Going Natural in the Wash with Vaska Herbatergent

vaska detergentWe’ve been rather verbose about our, ahem, odor from time to time. Be it wet-dog smell after a run, pits that could use extra deo or workout clothes that get rank after a Bikram yoga class, getting sweaty can get stinky. We’ve tried special laundry detergents that are made specifically for laundering workout clothes, but we haven’t really tried an entirely natural one. Because we’re always looking to make the earth a little fitter along with our booties, we decided to give the Vaska line of detergents a go after they hit us up with an email.

I tried two different Vaska formulas. The first was Vaska Herbatergent in lavender, which is a liquid laundry detergent that uses real lavender and “botanical-cleaning agents” to clean clothing and linens without harmful chemicals. To give it a fair shake, I washed just about everything in my home with this stuff: clothes, a sports bra I ran in, sheets, towels, all of it. Unlike more commercial brands that are very viscous, Herbatergent is like water—lovely lavender-smelling water. Add a cap-full to your wash and let it work its magic. It left my clothes feeling soft, looking clean and smelling just slightly of lavender. (Love.) It didn’t appear to be any more or less efficient than my usual Tide, but it certainly didn’t irritate my sensitive skin—and I felt good about using a product that was more natural and eco-friendly. At just about $10 for a 48-ounce bottle (32 loads), it’s not cheap, but it’s not super-pricey either.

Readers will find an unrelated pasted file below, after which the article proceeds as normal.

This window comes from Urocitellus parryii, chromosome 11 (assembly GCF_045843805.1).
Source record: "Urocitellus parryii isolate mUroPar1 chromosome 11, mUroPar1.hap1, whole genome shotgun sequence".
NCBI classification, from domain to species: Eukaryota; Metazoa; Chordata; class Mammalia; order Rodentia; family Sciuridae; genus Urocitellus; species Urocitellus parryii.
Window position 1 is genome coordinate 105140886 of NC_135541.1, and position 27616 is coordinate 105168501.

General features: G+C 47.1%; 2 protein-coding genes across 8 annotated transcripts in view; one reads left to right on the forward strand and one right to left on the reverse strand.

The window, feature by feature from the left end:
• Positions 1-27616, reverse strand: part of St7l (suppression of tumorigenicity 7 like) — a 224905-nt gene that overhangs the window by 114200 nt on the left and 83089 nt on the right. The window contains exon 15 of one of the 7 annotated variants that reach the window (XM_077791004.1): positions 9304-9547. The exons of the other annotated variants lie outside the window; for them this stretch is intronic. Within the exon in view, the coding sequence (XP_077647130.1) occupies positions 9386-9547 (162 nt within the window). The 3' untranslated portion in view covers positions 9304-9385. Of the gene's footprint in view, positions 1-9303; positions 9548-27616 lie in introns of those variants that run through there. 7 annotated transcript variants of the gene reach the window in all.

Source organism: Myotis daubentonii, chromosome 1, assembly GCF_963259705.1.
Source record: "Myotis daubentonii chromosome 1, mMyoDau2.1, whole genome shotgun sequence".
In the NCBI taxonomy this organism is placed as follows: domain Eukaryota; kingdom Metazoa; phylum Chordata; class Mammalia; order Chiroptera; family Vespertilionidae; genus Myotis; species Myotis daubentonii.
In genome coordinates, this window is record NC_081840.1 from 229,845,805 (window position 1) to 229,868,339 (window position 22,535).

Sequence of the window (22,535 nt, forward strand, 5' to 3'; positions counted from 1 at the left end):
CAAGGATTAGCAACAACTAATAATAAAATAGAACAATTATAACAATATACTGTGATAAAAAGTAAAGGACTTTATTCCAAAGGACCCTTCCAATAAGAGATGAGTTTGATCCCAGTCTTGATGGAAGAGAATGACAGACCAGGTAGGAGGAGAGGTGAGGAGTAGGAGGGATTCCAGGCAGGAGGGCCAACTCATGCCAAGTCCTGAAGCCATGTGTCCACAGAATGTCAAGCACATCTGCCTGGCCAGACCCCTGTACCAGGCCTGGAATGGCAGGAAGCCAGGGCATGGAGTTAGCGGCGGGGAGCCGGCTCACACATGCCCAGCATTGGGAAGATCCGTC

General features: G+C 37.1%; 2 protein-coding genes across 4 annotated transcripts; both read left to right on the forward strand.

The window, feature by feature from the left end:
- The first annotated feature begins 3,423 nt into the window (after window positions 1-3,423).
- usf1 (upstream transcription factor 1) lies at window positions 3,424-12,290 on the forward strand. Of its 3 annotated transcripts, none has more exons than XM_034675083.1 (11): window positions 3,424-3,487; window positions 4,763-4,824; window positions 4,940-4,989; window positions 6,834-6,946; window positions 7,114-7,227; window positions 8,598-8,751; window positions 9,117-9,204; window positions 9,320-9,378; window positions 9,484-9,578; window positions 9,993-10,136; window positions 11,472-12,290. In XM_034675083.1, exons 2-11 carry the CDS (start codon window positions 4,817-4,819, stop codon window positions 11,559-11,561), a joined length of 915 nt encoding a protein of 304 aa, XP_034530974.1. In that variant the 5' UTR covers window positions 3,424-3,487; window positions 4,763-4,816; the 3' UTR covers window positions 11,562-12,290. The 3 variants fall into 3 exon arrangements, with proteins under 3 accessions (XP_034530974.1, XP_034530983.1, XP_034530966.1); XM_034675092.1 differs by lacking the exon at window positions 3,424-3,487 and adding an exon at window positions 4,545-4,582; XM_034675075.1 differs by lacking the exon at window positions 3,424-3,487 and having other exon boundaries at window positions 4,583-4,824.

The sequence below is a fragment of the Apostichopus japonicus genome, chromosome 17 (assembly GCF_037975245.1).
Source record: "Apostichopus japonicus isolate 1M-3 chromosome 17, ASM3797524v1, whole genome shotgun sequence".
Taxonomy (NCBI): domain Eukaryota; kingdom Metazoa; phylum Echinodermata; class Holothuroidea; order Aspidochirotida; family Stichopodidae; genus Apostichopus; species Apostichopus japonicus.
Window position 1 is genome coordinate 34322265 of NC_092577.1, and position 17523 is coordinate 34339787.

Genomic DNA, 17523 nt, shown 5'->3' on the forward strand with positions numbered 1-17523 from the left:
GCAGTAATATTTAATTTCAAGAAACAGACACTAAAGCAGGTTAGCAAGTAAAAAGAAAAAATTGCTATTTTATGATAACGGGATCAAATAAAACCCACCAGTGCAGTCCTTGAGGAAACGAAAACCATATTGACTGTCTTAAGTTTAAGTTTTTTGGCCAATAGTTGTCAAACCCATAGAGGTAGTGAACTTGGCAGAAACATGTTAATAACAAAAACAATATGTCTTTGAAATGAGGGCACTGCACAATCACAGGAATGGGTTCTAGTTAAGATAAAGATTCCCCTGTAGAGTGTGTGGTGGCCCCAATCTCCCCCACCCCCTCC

vaska-spotoffThe second Vaska product I tried was Spotoff, the natural line’s version of Shout stain remover. In what I’m considering a small miracle, for the entire month I tested the line, not once did my husband or I spill anything that needed Spotoff. So, on a Tuesday afternoon, I popped a bottle of Two-Buck Chuck open and spilled it on a white dish towel that I wasn’t particularly attached to. And then I poured myself a glass and did some laundry. (You know, for work, people.) Although Spotoff didn’t get all of the Shiraz out in one washing, it got A LOT of it out. The stain-remover spray can be used on spills on rugs and upholstery, too, but I didn’t go splashing my wine around to test. That’s more of a Friday night thing. At just about $10 for a 22-ounce spray bottle, unless you have a gaggle of kids or puppies running amok in your home, one bottle should last you a few years, making the cost (and lack of chemicals) totally worth it.

Overall, these natural products seem to do as well as the commercial stuff—minus the chemicals, dyes and overpowering fragrances that can irritate sensitive skin and tick Mother Nature off. When it comes to washing your clothes, do you spend more on more natural products? —Jenn



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